Featured image by Jill Bliss
Paul Stamets is an American mycologist, author, and advocate of bioremediation and medicinal fungi. He’s been a passionate, long-time supporter of fungi and its implications for healing the planet – and believes we are living in the midst of Earth’s 6th major extinction, but the “neurological network of nature” may hold the key to our survival.
Stamets recently joined Joe Rogan on his podcast to talk mycelium, and more (see video bel0w).
Could mycelium be our savior? Perhaps.
In 2008, Stamets gave a powerful TED Talk where we can find him discussing 6 ways mushrooms can save the world (see video below), and we’ve taken the liberty of curating a list of his quotes, and noteable bullet points that solidify the ideas presented in the talk.
Paul Stamets: 6 Ways Mushrooms Can Save the World
Restore habitat that’s been devastated by pollution
“I love a challenge, and saving the Earth is probably a good one.” – Paul Stamets
According to PermaCulture Magazine:
“With such extensive work on the subject, many projects acround the world are following Paul’s lead. The Ocean Blue Project based in Corvallis, Texas is just one of these.
The Ocean Blue Project, started by two local Corvallis residents – Richard Aterbury and Rosalie Bienek – begun using mushrooms to restore contaminated aquatic habitats in their area.
The project buy locally grown oyster mushroom spores that they grow in a coffee ground mix. Then they create a ‘bunker spawn’ which goes into the river. This consists of a burlap bag filled with wood chips and the inoculated oyster mushroom spawn. The bags are secured with bamboo sticks and placed on the river banks (see top photo). As the oyster mushrooms grow, they break down toxins in-situ, removing and neutralising the pollutants in the river (a form of bioremediation). Oyster mushrooms have been shown to reduce E. coli and break down hydrocarbons.”
Naturally fight flu viruses and other diseases
“Mushrooms are miniature pharmaceutical factories, and of the thousands of mushroom species in nature, our ancestors and modern scientists have identified several dozen that have a unique combination of talents that improve our health.” – Paul Stamets
Kill ants, termites, and other insects without using pesticides
In 2006, Stamets was granted a patent for SMART pesticide, which represents “the most disruptive technology we have ever witnessed.”
The mycologist has figured out how to use mycelium to keep insects from destroying crops, and this natural “pesticide” provides a safe & nearly permanent solution for controlling over 200,000 species of insects.
By taking entomopathogenic Fungi (fungi that destroys insects) and morphing it so it does not produce spores, it actually attracts the insects who then eat and turn into fungi from the inside out.
Create a sustainable fuel known as Econol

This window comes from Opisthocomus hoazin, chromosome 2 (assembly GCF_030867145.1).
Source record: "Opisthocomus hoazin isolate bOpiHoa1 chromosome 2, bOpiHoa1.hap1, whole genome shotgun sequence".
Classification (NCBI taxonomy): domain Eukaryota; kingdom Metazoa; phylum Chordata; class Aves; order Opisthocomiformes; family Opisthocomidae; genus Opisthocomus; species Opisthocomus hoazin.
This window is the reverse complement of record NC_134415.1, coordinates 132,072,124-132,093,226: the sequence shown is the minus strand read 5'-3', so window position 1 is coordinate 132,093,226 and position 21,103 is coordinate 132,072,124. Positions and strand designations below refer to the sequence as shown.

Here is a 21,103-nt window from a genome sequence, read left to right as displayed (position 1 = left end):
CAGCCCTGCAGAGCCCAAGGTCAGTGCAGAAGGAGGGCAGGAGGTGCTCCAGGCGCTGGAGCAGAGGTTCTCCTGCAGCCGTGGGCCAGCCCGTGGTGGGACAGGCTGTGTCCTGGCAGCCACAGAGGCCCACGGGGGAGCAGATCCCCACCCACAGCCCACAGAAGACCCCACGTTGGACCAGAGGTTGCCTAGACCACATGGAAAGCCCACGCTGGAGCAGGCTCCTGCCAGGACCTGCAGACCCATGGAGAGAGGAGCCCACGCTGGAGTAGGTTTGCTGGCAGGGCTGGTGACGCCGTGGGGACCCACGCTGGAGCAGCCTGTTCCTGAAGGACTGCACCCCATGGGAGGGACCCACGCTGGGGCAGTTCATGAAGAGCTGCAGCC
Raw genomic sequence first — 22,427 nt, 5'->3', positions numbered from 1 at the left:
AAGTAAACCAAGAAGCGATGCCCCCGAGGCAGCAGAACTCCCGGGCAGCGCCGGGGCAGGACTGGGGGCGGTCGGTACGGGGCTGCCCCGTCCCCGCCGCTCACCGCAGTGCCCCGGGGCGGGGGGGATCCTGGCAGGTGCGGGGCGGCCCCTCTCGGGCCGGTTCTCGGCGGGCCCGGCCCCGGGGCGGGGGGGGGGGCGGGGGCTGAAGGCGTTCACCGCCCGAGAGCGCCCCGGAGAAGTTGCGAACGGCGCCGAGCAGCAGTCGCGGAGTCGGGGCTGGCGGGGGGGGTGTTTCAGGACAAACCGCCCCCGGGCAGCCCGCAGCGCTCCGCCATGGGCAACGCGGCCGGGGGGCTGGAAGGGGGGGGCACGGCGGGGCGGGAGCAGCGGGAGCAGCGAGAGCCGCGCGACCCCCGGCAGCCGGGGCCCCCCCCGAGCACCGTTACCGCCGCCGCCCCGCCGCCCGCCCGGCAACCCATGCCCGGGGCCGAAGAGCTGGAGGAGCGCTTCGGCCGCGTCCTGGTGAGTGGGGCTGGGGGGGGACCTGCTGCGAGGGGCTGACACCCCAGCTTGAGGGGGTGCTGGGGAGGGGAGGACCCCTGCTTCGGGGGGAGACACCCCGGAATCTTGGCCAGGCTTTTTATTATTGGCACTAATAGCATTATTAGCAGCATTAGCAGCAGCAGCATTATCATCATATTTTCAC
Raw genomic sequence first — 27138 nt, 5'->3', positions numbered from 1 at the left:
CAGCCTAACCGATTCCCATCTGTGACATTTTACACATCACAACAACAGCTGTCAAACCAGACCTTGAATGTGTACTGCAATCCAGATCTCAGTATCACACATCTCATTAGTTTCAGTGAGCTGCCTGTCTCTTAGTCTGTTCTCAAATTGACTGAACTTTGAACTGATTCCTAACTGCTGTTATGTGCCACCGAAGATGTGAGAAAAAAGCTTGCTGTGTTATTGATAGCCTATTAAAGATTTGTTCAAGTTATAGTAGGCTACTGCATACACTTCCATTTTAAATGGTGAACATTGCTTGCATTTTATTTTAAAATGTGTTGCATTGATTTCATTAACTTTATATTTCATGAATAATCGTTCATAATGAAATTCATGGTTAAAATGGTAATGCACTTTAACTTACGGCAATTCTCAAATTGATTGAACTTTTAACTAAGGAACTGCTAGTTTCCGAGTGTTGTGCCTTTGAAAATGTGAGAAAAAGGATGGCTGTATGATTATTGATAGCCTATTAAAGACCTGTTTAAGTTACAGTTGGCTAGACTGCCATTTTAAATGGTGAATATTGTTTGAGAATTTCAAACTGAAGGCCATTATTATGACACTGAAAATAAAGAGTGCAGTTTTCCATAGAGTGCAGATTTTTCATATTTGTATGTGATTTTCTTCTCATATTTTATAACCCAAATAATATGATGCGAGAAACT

“I see the mycelium as the Earth’s natural Internet, a consciousness with which we might be able to communicate. Through cross-species interfacing, we may one day exchange information with these sentient cellular networks. Because these externalized neurological nets sense any impression upon them, from footsteps to falling tree branches, they could relay enormous amounts of data regarding the movements of all organisms through the landscape.” – Paul Stamets
By impregnating cardboard boxes with fungi and seeds, Stamets believes he can turn this creation into “life boxes”, capable of growing gardens of beans, onions and fungus – and the production of fungal sugars – econol – using mycelium as an intermedium, can produce fuels from fungus far more efficiently than cellulotic ethanol.
Mushrooms for Your Health
“Mushrooms have many helpful nutrients, including beta glucans for immune enhancement, ergothioneines for antioxidative potentiation, nerve growth stimulators for helping brain function, and antimicrobial compounds for limiting viruses.” – Paul Stamets
Acccording to Dr. Mercola:
“Just as mushrooms can strengthen the immune system of the environment, they can also strengthen the immune system in your body. Aside from being rich in protein, fiber, vitamin C, B vitamins, calcium, and minerals, there are about 50 species of medicinal mushrooms that are so rich in antioxidants they can do everything from boost your immune function to lower your risk of cancer, heart disease, and allergies.
In ancient times, Egyptians and Asians created longevity tonics from mushrooms – and even the 5,000-year-old “Ice Man” that was found in Europe a few years back had dried mushrooms with him.
Interestingly, if grown and dried in the right way, mushrooms are also one of the few foods that can provide you with vitamin D. As many of you may know, sun exposure is still the best route to make your vitamin D, but one study found that exposure to ultraviolet light could enrich growing, or just-picked mushrooms with a large supply of vitamin D.
Stamets’ book that I mentioned above also describes this topic in detail, including a study in which shitake mushrooms increased in vitamin D from 110 IUs when they were dried indoors to 21,400 IUs when they were dried in the sunlight!”
Getting Back to Sustaining the Earth
“I believe that mycelium is the neurological network of nature. Interlacing mosaics of mycelium infuse habitats with information-sharing membranes. These membranes are aware, react to change, and collectively have the long-term health of the host environment in mind. The mycelium stays in constant molecular communication with its environment, devising diverse enzymatic and chemical responses to complex challenges.”
― Paul Stamets,